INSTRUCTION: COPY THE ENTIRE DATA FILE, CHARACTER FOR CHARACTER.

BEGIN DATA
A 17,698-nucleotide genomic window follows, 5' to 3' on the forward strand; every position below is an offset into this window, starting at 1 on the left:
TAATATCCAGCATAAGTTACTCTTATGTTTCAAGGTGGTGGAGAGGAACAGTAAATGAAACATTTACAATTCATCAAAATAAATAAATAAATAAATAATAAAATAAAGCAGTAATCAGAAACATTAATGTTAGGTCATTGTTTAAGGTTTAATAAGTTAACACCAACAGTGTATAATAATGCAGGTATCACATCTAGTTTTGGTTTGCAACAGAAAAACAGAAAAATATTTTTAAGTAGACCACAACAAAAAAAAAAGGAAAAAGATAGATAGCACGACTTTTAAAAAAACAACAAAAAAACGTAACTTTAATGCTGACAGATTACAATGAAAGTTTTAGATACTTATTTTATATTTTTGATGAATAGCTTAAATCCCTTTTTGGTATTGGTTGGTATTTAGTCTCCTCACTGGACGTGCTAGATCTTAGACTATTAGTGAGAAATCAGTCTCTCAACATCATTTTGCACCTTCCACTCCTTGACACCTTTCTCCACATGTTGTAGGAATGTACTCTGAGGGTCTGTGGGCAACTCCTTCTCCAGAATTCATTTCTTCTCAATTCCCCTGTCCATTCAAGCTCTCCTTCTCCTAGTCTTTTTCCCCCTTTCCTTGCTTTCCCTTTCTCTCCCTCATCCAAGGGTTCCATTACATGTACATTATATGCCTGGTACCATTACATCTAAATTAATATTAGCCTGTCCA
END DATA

A 17,698-nucleotide genomic window follows, 5' to 3' on the forward strand; every position below is an offset into this window, starting at 1 on the left:
TAATATCCAGCATAAGTTACTCTTATGTTTCAAGGTGGTGGAGAGGAACAGTAAATGAAACATTTACAATTCATCAAAATAAATAAATAAATAAATAATAAAATAAAGCAGTAATCAGAAACATTAATGTTAGGTCATTGTTTAAGGTTTAATAAGTTAACACCAACAGTGTATAATAATGCAGGTATCACATCTAGTTTTGGTTTGCAACAGAAAAACAGAAAAATATTTTTAAGTAGACCACAACAAAAAAAAAAGGAAAAAGATAGATAGCACGACTTTTAAAAAAACAACAAAAAAACGTAACTTTAATGCTGACAGATTACAATGAAAGTTTTAGATACTTATTTTATATTTTTGATGAATAGCTTAAATCCCTTTTTGGTATTGGTTGGTATTTAGTCTCCTCACTGGACGTGCTAGATCTTAGACTATTAGTGAGAAATCAGTCTCTCAACATCATTTTGCACCTTCCACTCCTTGACACCTTTCTCCACATGTTGTAGGAATGTACTCTGAGGGTCTGTGGGCAACTCCTTCTCCAGAATTCATTTCTTCTCAATTCCCCTGTCCATTCAAGCTCTCCTTCTCCTAGTCTTTTTCCCCCTTTCCTTGCTTTCCCTTTCTCTCCCTCATCCAAGGGTTCCATTACATGTACATTATATGCCTGGTACCATTACATCTAAATTAATATTAGCCTGTCCA